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Anonymous asked:

Hi. I love your podcast. Just have one comment on your interpretation of Come Together. Ono Sideboard isn’t about Yoko being on the “side”. In English houses, a sideboard is a small dresser to keep your best china. Adults also use them to keep valuables away from children. I was never allowed to go in my Grandma’s sideboard, I always wondered what was in there. John must have kept his valuables (his heart? his secrets? hopes? future plans?) for her to be his sideboard. That’s my interpretation.

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Thank you for that information! That’s a lovely interpretation which could be true!

Anonymous asked:

Hello, I’ve really been enjoying your podcast but as an Asian American woman it upset me to hear you (in 3.b) both be so dismissive to the possibility of a racist element in the reaction to Yoko in the 60s. Your gleeful and mocking disdain for Yoko in general left me feeling uncomfortable. But that it extends to the point you can not envision how challenging the world was for an Asian woman living in a very white, conventional England in the sixties is upsetting to say the least.

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Hi listener,

Thank you for this thoughtful ask on an important topic!

We deeply regret any implication that we don’t believe Yoko faced special and unfair challenges due to race or nationality, because we are absolutely positive that Yoko faced racism, sexism and anti-Japanese sentiment in the 1960s (and probably still does today).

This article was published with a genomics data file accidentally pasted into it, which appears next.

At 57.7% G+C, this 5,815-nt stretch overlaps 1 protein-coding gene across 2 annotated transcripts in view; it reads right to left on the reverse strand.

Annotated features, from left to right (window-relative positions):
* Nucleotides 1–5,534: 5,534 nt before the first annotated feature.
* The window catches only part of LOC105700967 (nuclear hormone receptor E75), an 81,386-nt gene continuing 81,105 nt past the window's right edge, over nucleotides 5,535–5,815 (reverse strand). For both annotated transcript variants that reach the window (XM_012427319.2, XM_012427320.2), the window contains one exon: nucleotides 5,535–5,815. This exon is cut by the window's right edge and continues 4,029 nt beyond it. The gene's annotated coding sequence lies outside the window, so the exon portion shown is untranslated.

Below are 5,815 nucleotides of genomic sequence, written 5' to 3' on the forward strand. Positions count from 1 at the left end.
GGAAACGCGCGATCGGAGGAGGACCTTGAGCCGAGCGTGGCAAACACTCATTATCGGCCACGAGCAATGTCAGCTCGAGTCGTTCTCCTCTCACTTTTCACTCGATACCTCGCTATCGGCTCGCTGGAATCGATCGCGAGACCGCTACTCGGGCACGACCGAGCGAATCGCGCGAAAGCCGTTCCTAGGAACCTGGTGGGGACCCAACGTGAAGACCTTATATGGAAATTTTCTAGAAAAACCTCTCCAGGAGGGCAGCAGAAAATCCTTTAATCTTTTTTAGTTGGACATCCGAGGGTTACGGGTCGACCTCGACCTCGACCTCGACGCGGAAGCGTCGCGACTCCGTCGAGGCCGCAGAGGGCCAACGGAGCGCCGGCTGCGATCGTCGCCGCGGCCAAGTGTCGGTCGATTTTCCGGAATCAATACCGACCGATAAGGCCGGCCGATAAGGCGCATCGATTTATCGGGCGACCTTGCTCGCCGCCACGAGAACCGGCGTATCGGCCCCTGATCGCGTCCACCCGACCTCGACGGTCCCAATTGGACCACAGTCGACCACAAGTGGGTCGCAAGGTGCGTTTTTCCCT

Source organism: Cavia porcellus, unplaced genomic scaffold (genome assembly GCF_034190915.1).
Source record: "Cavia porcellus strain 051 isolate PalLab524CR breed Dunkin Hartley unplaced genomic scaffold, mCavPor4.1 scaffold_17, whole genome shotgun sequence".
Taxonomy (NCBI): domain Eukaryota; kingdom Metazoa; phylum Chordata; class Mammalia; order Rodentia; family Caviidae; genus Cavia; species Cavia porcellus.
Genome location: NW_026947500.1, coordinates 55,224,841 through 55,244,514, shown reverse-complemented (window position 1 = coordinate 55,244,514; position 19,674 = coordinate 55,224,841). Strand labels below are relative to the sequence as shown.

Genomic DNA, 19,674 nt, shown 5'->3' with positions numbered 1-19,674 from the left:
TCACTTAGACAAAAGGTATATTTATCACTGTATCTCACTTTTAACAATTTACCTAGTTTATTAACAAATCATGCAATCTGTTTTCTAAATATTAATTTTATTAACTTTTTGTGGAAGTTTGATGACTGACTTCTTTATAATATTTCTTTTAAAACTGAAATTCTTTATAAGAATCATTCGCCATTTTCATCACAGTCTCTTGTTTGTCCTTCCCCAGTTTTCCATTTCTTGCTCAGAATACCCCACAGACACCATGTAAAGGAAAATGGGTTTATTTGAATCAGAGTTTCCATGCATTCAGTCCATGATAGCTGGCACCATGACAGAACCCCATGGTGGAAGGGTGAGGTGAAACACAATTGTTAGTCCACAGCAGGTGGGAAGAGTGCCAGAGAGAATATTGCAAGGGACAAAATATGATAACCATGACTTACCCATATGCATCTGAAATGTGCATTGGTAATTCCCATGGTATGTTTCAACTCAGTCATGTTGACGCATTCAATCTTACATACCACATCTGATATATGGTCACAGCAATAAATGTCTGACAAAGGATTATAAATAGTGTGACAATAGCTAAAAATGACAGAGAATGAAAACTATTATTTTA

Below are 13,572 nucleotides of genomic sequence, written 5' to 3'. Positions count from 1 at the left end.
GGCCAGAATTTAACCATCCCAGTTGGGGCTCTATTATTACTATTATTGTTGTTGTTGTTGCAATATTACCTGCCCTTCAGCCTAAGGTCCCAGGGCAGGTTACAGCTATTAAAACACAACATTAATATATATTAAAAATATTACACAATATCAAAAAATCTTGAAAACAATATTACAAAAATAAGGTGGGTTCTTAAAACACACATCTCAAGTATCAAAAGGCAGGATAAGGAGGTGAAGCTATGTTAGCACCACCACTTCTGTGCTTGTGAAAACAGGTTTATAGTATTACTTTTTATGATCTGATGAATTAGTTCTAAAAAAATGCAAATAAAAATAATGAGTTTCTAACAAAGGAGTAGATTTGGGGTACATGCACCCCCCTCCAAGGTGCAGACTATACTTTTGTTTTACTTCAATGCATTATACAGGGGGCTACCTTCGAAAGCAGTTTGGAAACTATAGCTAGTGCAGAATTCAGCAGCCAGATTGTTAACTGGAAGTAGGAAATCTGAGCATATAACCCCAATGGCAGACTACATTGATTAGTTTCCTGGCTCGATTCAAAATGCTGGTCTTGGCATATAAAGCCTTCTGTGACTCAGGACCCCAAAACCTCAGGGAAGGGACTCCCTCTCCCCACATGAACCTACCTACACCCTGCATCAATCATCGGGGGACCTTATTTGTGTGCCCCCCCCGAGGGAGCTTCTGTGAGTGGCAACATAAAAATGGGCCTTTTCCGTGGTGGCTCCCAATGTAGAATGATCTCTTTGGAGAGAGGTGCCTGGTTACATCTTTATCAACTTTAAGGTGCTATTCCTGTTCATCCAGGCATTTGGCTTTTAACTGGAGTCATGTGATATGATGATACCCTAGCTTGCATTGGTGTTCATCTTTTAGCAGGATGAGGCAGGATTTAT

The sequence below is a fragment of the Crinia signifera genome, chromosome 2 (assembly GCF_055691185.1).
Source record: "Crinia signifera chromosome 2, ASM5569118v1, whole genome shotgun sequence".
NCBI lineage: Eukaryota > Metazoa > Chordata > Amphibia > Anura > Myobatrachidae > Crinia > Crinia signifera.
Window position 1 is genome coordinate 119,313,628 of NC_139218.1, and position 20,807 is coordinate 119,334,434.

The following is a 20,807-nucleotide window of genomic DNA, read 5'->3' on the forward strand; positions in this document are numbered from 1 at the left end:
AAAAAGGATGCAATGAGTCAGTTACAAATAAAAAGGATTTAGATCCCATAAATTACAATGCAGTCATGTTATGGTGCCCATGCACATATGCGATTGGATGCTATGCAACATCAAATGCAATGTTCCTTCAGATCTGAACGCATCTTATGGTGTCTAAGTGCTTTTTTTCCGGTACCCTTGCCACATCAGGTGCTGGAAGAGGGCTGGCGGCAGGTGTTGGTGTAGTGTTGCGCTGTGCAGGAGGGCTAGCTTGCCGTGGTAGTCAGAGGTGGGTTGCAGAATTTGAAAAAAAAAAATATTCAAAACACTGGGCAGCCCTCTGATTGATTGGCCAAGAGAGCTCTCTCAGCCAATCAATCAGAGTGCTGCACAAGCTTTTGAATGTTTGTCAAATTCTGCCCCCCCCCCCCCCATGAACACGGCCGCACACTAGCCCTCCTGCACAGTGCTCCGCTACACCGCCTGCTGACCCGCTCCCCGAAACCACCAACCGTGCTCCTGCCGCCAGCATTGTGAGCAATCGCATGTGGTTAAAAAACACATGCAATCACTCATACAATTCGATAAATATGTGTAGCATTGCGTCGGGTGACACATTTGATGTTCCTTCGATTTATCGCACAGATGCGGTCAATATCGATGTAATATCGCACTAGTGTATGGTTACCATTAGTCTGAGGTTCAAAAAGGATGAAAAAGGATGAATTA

In 3.b we were specifically suggesting that the cause of the negative public reaction to Yoko was not solely about race, but mainly due to her behaviors, attitudes and artistic eccentricities such as her unconventional fashion sense, her jarring and very unusual singing style, her bizarre art and artistic “happenings” (the nude album, the interviews in black bags, throwing acorns at their TV audience, etc).  Yoko was a conceptual artist whose career was founded on shock value and making people uncomfortable, so from our POV it is disingenuous for John & Yoko to be surprised or offended when people react with shock and discomfort. 

John and Yoko were weird, unconventional and provocative (which they embraced), and this alienated almost everyone virtually overnight, which is why we find it unhelpful to attribute her negative public reception to the single cause of racism.  This is not to say we don’t believe she experienced racism; of course she did!  But both things can be true at once.  She can experience racism and she can also be disliked for reasons having nothing to do with racism.

Similarly, we don’t think the reaction to Linda, as touched on in this quote was based soley in anti-semitism.  At the same time it would be absolutely insane to suggest that Linda had never experienced anti-semitism in her lifetime.

In the breakup series we are mainly focused on the dynamics within the group, and we believe their primary issue with Yoko seems to have been her disruptive and unwelcome presence within a creative space which for years had been the sole domain of the bandmates. 

In any case, we sincerely apologize for upsetting you.  

We never want to reduce Yoko to her sex or race, which we feel is both unfair to her and an impediment to a candid examination of her work (which we think has been absent from Beatles discourse).  One of our biggest complaints is how Beatles authors only evaluate Yoko as an influence on John, and never allow her to stand or fall as an individual artist in her own right.